Wheeler proposes camping ban in Portland during daytime hours
PORTLAND Ore. (KPTV) - On Thursday, Portland Mayor Ted Wheeler introduced changes to the city’s camping ordinances, including a ban of camping from 8 a.m. to 8p.m.
This comes as the city works to quickly build sanctioned campsites and outdoor shelters.
A state law passed in 2021 says these kinds of local camping ordinances must be in line with state rules by July 1, 2023. The mayor’s office said that the proposed ordinance aligns with state law.
“My goal is to have enough shelter, housing, and treatment access available so that we can fully eliminate unsanctioned, unsheltered camping in Portland,” said Wheeler in a statement on the proposed ordinance released Thursday. “We must continue to develop workable, and compassionate means to connect people to the services they need to get off and stay off the streets. These changes are critical to the city’s compliance with state law and vital to our community’s ability to return to the vibrant place we all love.”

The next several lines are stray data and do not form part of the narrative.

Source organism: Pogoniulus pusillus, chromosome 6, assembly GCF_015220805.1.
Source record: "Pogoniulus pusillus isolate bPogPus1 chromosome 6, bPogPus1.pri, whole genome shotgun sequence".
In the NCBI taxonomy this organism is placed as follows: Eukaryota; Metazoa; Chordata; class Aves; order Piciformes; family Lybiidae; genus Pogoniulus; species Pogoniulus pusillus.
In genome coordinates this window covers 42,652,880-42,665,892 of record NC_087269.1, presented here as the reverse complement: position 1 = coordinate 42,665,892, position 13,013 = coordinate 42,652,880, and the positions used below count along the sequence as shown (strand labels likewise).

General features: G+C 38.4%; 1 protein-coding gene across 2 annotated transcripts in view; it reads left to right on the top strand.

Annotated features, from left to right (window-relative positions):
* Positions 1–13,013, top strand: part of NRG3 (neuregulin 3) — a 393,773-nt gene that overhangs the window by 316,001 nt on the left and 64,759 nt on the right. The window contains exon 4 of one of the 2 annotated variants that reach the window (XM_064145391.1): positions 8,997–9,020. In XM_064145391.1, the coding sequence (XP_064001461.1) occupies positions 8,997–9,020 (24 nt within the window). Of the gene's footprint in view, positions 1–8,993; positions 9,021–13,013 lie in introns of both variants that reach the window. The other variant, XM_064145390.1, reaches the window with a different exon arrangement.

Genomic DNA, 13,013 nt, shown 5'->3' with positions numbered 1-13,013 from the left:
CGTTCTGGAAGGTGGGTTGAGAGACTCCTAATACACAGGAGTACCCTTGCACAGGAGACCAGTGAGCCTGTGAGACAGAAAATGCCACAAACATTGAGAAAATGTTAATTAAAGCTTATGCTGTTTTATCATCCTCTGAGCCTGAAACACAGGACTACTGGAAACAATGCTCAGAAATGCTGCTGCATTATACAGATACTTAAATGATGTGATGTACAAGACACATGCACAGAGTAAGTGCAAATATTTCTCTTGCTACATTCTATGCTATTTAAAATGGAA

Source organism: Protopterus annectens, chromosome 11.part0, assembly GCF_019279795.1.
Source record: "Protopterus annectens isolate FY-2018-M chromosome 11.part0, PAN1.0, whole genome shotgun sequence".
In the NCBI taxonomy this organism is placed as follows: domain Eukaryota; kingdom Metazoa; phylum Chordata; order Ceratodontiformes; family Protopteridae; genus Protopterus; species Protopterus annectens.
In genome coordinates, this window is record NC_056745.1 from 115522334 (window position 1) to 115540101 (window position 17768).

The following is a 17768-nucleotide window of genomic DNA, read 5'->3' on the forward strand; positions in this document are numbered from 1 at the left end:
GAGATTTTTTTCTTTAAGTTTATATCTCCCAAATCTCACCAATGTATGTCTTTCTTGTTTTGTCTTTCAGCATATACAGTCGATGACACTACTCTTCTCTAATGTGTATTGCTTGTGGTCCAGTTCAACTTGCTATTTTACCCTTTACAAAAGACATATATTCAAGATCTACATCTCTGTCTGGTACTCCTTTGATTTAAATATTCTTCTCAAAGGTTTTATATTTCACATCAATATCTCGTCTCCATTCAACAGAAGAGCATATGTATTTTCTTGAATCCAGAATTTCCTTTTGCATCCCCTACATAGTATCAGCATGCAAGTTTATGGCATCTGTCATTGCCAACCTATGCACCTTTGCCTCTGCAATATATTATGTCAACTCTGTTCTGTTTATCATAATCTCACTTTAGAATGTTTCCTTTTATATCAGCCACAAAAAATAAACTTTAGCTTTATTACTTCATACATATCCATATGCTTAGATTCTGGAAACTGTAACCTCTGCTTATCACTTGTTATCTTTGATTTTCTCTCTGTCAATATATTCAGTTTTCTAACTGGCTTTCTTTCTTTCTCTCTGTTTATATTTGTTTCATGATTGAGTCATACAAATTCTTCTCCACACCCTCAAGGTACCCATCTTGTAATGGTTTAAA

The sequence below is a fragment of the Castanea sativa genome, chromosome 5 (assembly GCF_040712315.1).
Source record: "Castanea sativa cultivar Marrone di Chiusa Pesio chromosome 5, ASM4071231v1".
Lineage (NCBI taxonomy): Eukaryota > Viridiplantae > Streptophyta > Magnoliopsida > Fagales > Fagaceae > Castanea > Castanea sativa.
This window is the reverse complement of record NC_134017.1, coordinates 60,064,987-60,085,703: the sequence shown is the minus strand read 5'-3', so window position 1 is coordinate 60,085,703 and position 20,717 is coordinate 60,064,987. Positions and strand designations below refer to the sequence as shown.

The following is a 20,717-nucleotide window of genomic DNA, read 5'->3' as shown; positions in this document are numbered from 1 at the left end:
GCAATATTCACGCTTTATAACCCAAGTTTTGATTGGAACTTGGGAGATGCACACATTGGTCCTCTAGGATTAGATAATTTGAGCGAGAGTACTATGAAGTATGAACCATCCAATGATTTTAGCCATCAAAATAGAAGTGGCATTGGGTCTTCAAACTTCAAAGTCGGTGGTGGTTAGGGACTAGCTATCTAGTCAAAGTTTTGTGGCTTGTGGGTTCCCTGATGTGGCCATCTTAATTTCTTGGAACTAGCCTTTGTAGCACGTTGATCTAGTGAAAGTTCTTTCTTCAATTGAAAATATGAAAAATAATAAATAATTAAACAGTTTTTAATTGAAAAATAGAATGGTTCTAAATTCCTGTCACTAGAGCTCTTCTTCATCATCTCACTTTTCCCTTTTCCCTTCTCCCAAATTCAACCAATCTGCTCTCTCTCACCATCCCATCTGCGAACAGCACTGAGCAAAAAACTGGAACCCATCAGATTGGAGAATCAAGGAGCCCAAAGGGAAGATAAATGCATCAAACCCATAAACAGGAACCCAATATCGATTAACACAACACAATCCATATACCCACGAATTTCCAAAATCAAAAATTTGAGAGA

The proposed ordinance would include warning systems for people camping unlawfully as opposed to immediate fines or arrest under current rules. Enforcement of the ordinance will be overseen by the Portland Police Bureau and city outreach workers.
The consequences of violating the ordinance as proposed are:
- Written warnings for first and second violations
- A $100 fine, 30 days in jail or both for a third violation
The city says repeat offenders after this will likely be placed in a diversion program through the district attorney’s office to find shelter or get help.
“I will support any efforts to create alternatives to criminal sanctions for violations, whether its acceptance of service referrals, completion of community service, or restorative justice participation,” said Wheeler about repeat offenders. “I’m fully behind creating pathways out of the system for those who want help”
Also, according to the proposed ordinance, there will be no camping allowed at any time:
- On sidewalks
- In parks
- Other areas for pedestrians
- Near schools and daycares
- Near existing shelters
- In areas that block access to businesses
- Next to roads with high risks of car accidents.
Any fires or gas heaters at camps are also banned in the proposed ordinance.
The city says shelter will be offered to anyone being cited before any warnings, fines, or arrests are made and that penalties will only be given to people who refuse shelter.
City commissioners are scheduled to vote on the ordinance next Wednesday.
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